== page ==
What makes you click and tick? Why do you act the way that you do? When last did you catch yourself mindlessly scrolling through your social media? You let out a hearty laugh, casually glance at the clock, and “Shoot it’s 3 am”. Hmm guilty right?

I’m sure it didn’t occur to you that you’ve formed a habit cycle around social media. Yes, companies are building multi-million dollar products by leveraging your habits.

They figured out what makes you as a user click and tick.

After reading this article you’ll know how to make users click and tick. Like company Y in the photo below you hit them right where it itches instead of forcing the product down the user’s throat like company X above.

Translates to “You’ve caught me” . This is you right now . . )

In building user-forming products, the first point of contact between user and product is very paramount to catching their attention and retaining it. The human attention span is estimated to be 8.25 seconds, as a product manager how do you utilize that 8.25 seconds to optimize your product visibility?

Maybe by utilizing marketing tools to get across to the right people before expanding to acquire new users? If we did this, maybe catching their attention will be easier.

So how exactly do you make users click and tick, at what point do they meet your product and what type of action do you want them to take? Let’s start by learning what tick and click mean.

Click: get their attention

Tick: something that causes someone to behave in a certain way. So what do you do to make them act the way you want them to act?

When building a product these are important questions that need to be answered by your product. There is something I call the flip coin reaction when putting out a product. In flipping a coin there are 2 possibilities, in building these are the 2 possible outcomes. :

  1. Negative: Ignore
  2. Positive : Curious , share, Free trial, Buy.

The second is always the aim. To attain this in the click and tick theory it is only right to use the hook framework and Charles Duhigg’s

3 components of habit, cue , routine and reward as a case study just like i have been for the last 2 articles.

The Hook Model: a four-phase process that companies use to form habits. Source: https://fs.blog

Trigger : This tells us what to do next and it is divided into the external and internal trigger.

External trigger: things in our environment that tells us what to do, an example is an ad with an action word “sign up” .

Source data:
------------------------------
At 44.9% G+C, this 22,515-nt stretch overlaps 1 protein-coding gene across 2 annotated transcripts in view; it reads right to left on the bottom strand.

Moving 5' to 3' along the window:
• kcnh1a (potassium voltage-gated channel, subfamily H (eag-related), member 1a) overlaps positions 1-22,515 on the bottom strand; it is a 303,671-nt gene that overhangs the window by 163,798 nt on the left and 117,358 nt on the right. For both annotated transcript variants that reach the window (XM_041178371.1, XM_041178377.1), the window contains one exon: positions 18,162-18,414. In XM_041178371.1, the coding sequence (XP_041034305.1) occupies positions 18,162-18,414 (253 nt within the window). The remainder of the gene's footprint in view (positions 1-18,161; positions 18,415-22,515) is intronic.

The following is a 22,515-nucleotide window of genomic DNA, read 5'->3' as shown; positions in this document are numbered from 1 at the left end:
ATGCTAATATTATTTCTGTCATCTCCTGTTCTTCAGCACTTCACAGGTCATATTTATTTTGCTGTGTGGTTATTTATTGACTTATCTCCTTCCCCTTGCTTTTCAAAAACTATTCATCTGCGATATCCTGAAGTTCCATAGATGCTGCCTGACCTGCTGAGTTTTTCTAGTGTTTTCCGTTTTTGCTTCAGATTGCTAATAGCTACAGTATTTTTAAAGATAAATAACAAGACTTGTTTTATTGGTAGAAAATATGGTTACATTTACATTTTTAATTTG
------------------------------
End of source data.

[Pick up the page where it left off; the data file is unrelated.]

Internal trigger: Info on what to do next is stored as a memory inside the user’s head, mostly as emotions and they’re mostly negative ; bored, fatigued, dissatisfied. When you feel these emotions, you turn to the product with little or no conscious thought. You feel bored and to quench that feeling, you turn to spotify , that there is a cue.

One reason people use any product is to modulate our mood , make us feel something different.

— Nir Eyal

During a presentation by Nir Eyal, he mentioned a finding by BJ Fogg that states for any singular behavior to occur we need 3 things at the same time.

  1. Sufficient motivation.
  2. Ability.
  3. Trigger.

So we concentrate on “ability” here. Ability is the bridge between the cue and the reward- the trigger and action.

There are factors of ability,

  1. Decrease how much time the action takes.
  2. How much money.
  3. How much physical effort is required, brain cycles when it takes to get the action done.

Because the harder something is to understand, the less likely the event is to occur.

The last phase which is the investment, is where a user puts something into the product in anticipation of a future benefit. The purpose of the investment is to increase the likelihood of the next phase through the hook. The purpose of the hook is to keep users in a habit loop, so it’s an unending loop. After the first pass through the hook, the next trigger is loaded.

For example, sending a message on WhatsApp and waiting for a reply. This produces some sort of anticipation and prompts you to go through the hook again. But when the expected reward does not match the reward at hand, there is a discontinuity in the hook.

It is not the best product that wins, its the best product that captures the monopoly of the mind, the thing that we turn to with little or no conscious thought, that’s what captures the market.

— Nir Eyal

Although research has shown that only a cue and reward are not enough. Only when your brain starts expecting the reward, craving endorphins, a sense of accomplishment. Consumers need some kind of signal that a product is working.

As the product is used, data is continuously collected. Utilizing this data to make the experience better for users. It customizes the product for use and makes it harder to leave.


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